Tuesday, August 21, 2007

Joys and Trials meme

Eirsinitiate from Birch Grove has tagged me for her meme.

"I really want to know what everyone loves about the religions they call their own, and what trials they face in adhereing to those beliefs. I think we might have more in common than we all think.

Here are the rules:

You have to use your own belief system for the meme. No fair using someone else’s to make a joke or satire. Being humorous about your own religion is encouraged!
You have to have at least one joy and one trial. More are encouraged. And no, they don’t have to be equal in length, but please be honest.
You have to tag at least one other person. More are appreciated!
Please post these rules!"

Many thanks, and just to quietly and gently say that I am happier with belief system than religion to describe my affinity to the Goddess Movement.

Joys in no particular order

Accepting that I don't have or need absolute truth - indeed that absolute truth is dangerous and illusory.

Belonging to an open accepting family that is open to all without any pre-conditions.

Touching a more loving, more caring way of living that acknowledges the rhythms of life and the universe.

Touching magic and mystery and wonder in every aspect of life.

Owning my own faith and practice - no professional clergy - oh yes and it is OK to be wild and ecstatic and dance and drum and feel free in my body at rituals.

Having a belief that upholds activism and supports things that really just should be - like justice, peace, equality, delight in the body and sexuality, acceptance and delight in difference, care for the environment ...

I could go on with a much longer list but just read the rest of the blog.

So what of the Trials

Living a six hour journey from the Goddess Temple I love. OK sacred space is everywhere and I am happy to drop into the nearest church and light a candle to a Goddess but there is something very special about a Temple that is not only dedicated to the Goddess but is filled with the beauty so many people have contributed.

Knowing that so much has been forgotten that should have been remembered and may never be fully recovered.

Having to be a little practical when burning candles and incense, which I do - a lot :)

And I now tag the folk over at Medusa Coils

Wednesday, August 15, 2007

BBC Coverage of Goddess Conference

Thursday, August 09, 2007

Goddess Conference postscript

I wanted to close these posts on the Goddess Conference with a note about two events connected with the Conference, Caroline Probyn's exhibition and Alessandra Belloni's drama on the Black Madonna.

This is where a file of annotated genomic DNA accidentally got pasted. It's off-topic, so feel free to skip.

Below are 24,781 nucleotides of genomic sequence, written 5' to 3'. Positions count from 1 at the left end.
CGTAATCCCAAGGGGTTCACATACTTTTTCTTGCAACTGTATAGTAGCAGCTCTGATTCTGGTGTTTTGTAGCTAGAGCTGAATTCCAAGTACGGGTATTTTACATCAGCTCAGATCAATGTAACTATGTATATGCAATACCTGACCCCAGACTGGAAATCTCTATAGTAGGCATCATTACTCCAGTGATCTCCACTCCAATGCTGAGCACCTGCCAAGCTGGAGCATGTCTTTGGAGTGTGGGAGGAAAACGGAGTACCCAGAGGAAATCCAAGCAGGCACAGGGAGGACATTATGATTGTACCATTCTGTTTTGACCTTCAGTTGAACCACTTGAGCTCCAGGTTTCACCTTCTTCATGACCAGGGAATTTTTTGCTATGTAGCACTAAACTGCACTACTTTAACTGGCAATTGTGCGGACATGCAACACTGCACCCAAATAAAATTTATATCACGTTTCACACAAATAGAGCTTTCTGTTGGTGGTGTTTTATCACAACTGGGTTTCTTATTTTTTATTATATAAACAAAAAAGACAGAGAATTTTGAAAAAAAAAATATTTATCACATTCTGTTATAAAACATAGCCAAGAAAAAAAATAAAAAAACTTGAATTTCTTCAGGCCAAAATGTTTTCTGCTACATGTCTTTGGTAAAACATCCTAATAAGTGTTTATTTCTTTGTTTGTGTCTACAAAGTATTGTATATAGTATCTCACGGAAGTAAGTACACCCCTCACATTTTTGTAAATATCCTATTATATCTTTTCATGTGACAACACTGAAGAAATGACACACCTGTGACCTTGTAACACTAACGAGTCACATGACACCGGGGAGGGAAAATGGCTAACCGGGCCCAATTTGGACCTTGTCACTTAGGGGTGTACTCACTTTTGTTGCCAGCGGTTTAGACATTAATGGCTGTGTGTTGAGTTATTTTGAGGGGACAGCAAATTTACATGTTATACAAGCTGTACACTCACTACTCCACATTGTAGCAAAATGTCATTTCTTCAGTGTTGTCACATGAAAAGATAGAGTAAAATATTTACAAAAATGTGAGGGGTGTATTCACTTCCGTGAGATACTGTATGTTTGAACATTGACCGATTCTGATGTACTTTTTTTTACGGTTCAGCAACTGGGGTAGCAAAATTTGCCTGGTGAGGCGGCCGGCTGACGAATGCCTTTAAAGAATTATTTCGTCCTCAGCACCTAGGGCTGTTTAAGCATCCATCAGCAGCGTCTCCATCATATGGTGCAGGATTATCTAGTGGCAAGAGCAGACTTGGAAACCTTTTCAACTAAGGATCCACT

Caroline was asked to paint a Goddess for each of the eight festivals of the wheel of the year to hang over the altar in the Goddess Temple. She writes, "The opportunity to paint them was brought to me by a friend and priestess of the Goddess temple and it was only in the process of painting that I began to experience a tangible presence beyond myself that then became my inspiration for the rest of the cycle. As such, these paintings were a gift to me from the ‘beyond’! "

The result of her inspiration are the paintings that were beautifully displayed in the Miracles Room in the Glastonbury Courtyard. To enter the sacred space she created was to be enfolded in the living presence of the Goddesses - a truly healing experience. She writes, "Perhaps these works will act as a mirror, bringing you closer to her aspects within yourself. That is my hope. So please don’t look for her in the paints on the canvas or in the beautiful cloths that shroud her different forms ... you won’t find her there, though Her name can be heard through all of those things. The truth of her living presence breathes in the Silence of your own heart. Listen for her there and honour her, because our world really needs her just now ..."

Alessandra's powerful singing to the sound of the tambourine and her dances are well known. It was a delight to spend a last evening in Glastonbury at a sacred drama at which the story of the Black Madonna was beautifully expounded through her song and through dance. The Black Madonna tradition includes black and enthroned representations of the mother and child. Most are from the 12th to 15th centuries. Stephen Benko says, "The Black Madonna is the ancient earth-goddess converted to Christianity." His argument begins by noting that many goddesses were pictured as black, among them Artemis of Ephesus, Isis, Ceres, and others. Ceres, the Roman goddess of agricultural fertility is particularly important. Her Greek equivalent, Demeter, derives from Ge-meter or Earth Mother. The best fertile soil is black in color and the blacker it is, the more suited it is for agriculture.


Tuesday, August 07, 2007

Goddess Conference Days 4 - 5